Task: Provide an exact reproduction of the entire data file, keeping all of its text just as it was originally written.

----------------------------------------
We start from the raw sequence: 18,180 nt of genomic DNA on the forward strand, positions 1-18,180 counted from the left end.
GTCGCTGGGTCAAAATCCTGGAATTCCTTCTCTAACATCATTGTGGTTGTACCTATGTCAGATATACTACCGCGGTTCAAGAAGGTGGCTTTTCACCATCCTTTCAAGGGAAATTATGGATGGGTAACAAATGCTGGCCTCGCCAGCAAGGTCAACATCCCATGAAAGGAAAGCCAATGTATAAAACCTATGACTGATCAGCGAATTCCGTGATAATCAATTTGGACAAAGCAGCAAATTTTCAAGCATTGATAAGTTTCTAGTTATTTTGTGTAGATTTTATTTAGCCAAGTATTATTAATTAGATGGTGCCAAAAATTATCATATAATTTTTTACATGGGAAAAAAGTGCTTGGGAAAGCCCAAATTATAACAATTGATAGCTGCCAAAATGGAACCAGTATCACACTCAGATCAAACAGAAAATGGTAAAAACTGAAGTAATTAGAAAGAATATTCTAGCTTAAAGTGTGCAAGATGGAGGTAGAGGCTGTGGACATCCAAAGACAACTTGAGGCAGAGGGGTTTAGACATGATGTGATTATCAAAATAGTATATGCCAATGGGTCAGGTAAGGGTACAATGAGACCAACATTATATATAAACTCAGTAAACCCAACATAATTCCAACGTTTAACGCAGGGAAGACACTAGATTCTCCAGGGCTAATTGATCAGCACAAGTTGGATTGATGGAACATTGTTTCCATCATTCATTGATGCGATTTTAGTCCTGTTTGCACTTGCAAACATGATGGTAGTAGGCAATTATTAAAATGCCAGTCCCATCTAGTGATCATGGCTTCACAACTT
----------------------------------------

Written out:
We start from the raw sequence: 18,180 nt of genomic DNA on the forward strand, positions 1-18,180 counted from the left end.
GTCGCTGGGTCAAAATCCTGGAATTCCTTCTCTAACATCATTGTGGTTGTACCTATGTCAGATATACTACCGCGGTTCAAGAAGGTGGCTTTTCACCATCCTTTCAAGGGAAATTATGGATGGGTAACAAATGCTGGCCTCGCCAGCAAGGTCAACATCCCATGAAAGGAAAGCCAATGTATAAAACCTATGACTGATCAGCGAATTCCGTGATAATCAATTTGGACAAAGCAGCAAATTTTCAAGCATTGATAAGTTTCTAGTTATTTTGTGTAGATTTTATTTAGCCAAGTATTATTAATTAGATGGTGCCAAAAATTATCATATAATTTTTTACATGGGAAAAAAGTGCTTGGGAAAGCCCAAATTATAACAATTGATAGCTGCCAAAATGGAACCAGTATCACACTCAGATCAAACAGAAAATGGTAAAAACTGAAGTAATTAGAAAGAATATTCTAGCTTAAAGTGTGCAAGATGGAGGTAGAGGCTGTGGACATCCAAAGACAACTTGAGGCAGAGGGGTTTAGACATGATGTGATTATCAAAATAGTATATGCCAATGGGTCAGGTAAGGGTACAATGAGACCAACATTATATATAAACTCAGTAAACCCAACATAATTCCAACGTTTAACGCAGGGAAGACACTAGATTCTCCAGGGCTAATTGATCAGCACAAGTTGGATTGATGGAACATTGTTTCCATCATTCATTGATGCGATTTTAGTCCTGTTTGCACTTGCAAACATGATGGTAGTAGGCAATTATTAAAATGCCAGTCCCATCTAGTGATCATGGCTTCACAACTT